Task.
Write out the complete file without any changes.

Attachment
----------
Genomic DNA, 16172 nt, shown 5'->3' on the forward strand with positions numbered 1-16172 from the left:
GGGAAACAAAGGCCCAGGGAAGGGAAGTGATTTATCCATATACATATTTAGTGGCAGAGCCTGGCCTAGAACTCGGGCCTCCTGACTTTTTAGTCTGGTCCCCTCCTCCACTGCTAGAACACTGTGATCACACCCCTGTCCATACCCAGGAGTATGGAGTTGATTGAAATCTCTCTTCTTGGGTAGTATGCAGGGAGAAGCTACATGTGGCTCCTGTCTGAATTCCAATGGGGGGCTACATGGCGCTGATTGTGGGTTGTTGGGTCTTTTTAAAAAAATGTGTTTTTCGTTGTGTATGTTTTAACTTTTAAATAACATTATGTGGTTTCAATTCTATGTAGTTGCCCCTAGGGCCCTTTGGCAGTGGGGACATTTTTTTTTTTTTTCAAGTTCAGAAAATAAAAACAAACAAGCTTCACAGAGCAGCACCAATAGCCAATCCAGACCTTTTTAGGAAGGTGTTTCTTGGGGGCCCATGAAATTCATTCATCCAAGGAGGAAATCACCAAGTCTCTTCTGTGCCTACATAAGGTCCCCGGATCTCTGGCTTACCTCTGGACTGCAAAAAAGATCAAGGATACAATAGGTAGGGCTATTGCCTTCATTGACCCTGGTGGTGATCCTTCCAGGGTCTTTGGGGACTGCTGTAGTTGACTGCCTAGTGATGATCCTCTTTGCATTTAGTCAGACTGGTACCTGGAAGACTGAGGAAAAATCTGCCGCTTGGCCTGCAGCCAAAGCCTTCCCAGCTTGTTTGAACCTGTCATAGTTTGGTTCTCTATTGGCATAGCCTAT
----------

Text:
Genomic DNA, 16172 nt, shown 5'->3' on the forward strand with positions numbered 1-16172 from the left:
GGGAAACAAAGGCCCAGGGAAGGGAAGTGATTTATCCATATACATATTTAGTGGCAGAGCCTGGCCTAGAACTCGGGCCTCCTGACTTTTTAGTCTGGTCCCCTCCTCCACTGCTAGAACACTGTGATCACACCCCTGTCCATACCCAGGAGTATGGAGTTGATTGAAATCTCTCTTCTTGGGTAGTATGCAGGGAGAAGCTACATGTGGCTCCTGTCTGAATTCCAATGGGGGGCTACATGGCGCTGATTGTGGGTTGTTGGGTCTTTTTAAAAAAATGTGTTTTTCGTTGTGTATGTTTTAACTTTTAAATAACATTATGTGGTTTCAATTCTATGTAGTTGCCCCTAGGGCCCTTTGGCAGTGGGGACATTTTTTTTTTTTTTCAAGTTCAGAAAATAAAAACAAACAAGCTTCACAGAGCAGCACCAATAGCCAATCCAGACCTTTTTAGGAAGGTGTTTCTTGGGGGCCCATGAAATTCATTCATCCAAGGAGGAAATCACCAAGTCTCTTCTGTGCCTACATAAGGTCCCCGGATCTCTGGCTTACCTCTGGACTGCAAAAAAGATCAAGGATACAATAGGTAGGGCTATTGCCTTCATTGACCCTGGTGGTGATCCTTCCAGGGTCTTTGGGGACTGCTGTAGTTGACTGCCTAGTGATGATCCTCTTTGCATTTAGTCAGACTGGTACCTGGAAGACTGAGGAAAAATCTGCCGCTTGGCCTGCAGCCAAAGCCTTCCCAGCTTGTTTGAACCTGTCATAGTTTGGTTCTCTATTGGCATAGCCTAT